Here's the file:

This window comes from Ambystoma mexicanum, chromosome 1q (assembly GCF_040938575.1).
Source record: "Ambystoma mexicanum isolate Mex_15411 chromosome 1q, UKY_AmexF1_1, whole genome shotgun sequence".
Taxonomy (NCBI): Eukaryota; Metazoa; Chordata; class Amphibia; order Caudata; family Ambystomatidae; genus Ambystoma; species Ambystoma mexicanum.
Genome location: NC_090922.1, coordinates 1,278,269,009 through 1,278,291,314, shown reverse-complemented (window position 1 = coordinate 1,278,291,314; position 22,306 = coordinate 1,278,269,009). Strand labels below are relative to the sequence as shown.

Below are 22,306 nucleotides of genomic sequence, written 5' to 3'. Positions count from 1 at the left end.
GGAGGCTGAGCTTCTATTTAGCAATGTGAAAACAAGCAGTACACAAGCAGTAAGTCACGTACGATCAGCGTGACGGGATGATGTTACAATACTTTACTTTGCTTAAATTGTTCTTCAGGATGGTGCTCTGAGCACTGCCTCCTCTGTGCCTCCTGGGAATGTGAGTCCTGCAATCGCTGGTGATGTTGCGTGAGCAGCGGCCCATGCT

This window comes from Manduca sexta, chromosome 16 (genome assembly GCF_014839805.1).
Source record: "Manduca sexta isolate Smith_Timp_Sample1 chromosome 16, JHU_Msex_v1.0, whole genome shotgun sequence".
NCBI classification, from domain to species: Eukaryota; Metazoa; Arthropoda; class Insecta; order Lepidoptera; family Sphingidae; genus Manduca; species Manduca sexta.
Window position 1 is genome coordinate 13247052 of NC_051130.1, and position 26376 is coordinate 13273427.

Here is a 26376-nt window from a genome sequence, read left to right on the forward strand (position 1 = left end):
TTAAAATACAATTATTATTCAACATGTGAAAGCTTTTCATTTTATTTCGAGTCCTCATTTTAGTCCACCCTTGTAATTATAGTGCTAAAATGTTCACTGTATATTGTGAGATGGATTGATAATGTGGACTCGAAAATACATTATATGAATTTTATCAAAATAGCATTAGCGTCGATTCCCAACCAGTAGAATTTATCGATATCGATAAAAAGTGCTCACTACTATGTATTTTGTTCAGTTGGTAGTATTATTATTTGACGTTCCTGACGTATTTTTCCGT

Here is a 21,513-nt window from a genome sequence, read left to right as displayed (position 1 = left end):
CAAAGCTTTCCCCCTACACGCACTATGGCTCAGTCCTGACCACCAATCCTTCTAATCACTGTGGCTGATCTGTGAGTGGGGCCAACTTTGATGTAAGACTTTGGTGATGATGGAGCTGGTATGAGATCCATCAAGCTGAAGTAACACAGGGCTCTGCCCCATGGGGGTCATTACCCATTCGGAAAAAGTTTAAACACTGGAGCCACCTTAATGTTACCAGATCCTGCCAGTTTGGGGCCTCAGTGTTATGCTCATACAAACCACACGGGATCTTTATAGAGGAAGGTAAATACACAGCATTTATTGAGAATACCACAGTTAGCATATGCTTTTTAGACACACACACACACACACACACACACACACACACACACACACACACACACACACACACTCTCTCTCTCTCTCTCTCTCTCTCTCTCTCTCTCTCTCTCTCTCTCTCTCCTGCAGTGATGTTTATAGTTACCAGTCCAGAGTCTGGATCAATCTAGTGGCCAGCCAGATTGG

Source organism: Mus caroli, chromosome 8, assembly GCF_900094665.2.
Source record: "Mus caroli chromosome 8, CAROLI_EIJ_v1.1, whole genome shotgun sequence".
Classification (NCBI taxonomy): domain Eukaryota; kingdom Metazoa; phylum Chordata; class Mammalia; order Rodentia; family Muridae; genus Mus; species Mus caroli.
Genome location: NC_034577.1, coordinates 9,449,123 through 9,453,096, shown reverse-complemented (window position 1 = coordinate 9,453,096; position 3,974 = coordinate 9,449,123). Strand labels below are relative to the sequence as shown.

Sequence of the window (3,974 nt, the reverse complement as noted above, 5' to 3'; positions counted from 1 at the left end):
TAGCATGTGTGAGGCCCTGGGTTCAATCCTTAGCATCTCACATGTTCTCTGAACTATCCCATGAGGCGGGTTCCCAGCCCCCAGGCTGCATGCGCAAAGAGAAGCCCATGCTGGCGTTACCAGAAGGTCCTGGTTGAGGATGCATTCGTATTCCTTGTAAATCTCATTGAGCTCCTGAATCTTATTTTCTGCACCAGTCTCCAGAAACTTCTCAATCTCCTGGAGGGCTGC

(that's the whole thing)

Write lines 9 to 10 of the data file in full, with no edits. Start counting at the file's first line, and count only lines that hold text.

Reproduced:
NCBI classification, from domain to species: Eukaryota; Metazoa; Arthropoda; class Insecta; order Lepidoptera; family Sphingidae; genus Manduca; species Manduca sexta.
Window position 1 is genome coordinate 13247052 of NC_051130.1, and position 26376 is coordinate 13273427.